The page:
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TitleReconstitution de l'amplitude des crues printanières passées dans le bassin versant de La Grande Rivière
DownloadDownload (whole publication)
LicencePlease note the adoption of the Open Government Licence - Canada supersedes any previous licences.
AuthorBoucher, É; Lemay, M; Bégin, Y
SourceUtilisation des archives naturelles pour la reconstitution du passé hydro-climatique; by Bégin, C; Nicault, A; Bégin, Y; Geological Survey of Canada, Open File 8768, 2021 p. 122-129, Open Access logo Open Access
PublisherNatural Resources Canada
Documentopen file
Mediaon-line; digital
RelatedThis publication is contained in Utilisation des archives naturelles pour la reconstitution du passé hydro-climatique
File formatpdf
NTS23; 24; 33; 34
AreaComplexe La Grande; La Grande Rivière; Rivière Nécopastic; Lac de la Corvette; Lac Montausier
Lat/Long WENS -80.0000 -68.0000 57.0000 52.0000
Subjectsenvironmental geology; hydrogeology; Nature and Environment; Science and Technology; climatology; paleoclimatology; hydrologic environment; watersheds; floods; surface waters; rivers; lakes; flood plains; ice; Le projet ARCHIVES; Climate change; Hydrology; Boreal ecosystems; Forests; Trees; Phanerozoic; Cenozoic; Quaternary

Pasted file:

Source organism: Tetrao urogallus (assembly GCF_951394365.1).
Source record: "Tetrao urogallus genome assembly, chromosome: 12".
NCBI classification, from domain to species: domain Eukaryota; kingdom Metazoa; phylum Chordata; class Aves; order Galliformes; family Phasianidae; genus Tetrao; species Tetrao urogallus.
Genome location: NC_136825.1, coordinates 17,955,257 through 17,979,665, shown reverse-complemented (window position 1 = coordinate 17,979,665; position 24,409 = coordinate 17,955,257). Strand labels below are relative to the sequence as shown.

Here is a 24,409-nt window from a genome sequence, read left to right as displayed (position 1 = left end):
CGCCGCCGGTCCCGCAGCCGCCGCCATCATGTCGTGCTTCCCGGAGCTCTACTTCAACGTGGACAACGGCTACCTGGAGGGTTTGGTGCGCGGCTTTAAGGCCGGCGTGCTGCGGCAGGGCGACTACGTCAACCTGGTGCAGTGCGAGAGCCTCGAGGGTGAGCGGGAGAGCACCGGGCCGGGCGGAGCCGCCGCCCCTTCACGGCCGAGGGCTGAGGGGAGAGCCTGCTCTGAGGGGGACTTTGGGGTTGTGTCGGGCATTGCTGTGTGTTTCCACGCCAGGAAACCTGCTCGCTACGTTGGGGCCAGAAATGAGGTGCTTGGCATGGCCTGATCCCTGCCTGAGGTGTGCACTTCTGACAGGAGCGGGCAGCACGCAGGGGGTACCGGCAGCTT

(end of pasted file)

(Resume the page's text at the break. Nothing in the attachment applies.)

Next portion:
Illustrationslocation maps; time series; bar graphs; plots; photographs
ProgramClimate Change Geoscience Extreme Events
Released2021 06 28
AbstractTrees located in riparian landscapes of boreal hydrosystems are directly exposed to spring floods. Injuries inflicted to these stems during floods (often carrying ice blocks or ice rafts) evolve under the form of scars that can be dated by dendrochronology. The retrospective analysis of the frequency and height of these injuries can inform on the seasonality, intensity, and frequency of past high water levels. However, depending on the environment in which these scars are found, different informations on hydrograph properties may be retrieved. Along rivers, trees located on flood-plains tend to be scarred during sudden early spring floods often associated with ice-jamming events. In lacustrine environments, scar chronologies describe sequences of high water levels, which bring ice rafts in contact with riparian trees. Such discrete observations represent direct evidence of past hydrological events in cold-region rivers, and can be used jointly with other proxies to constrain hydro-climatic reconstructions.

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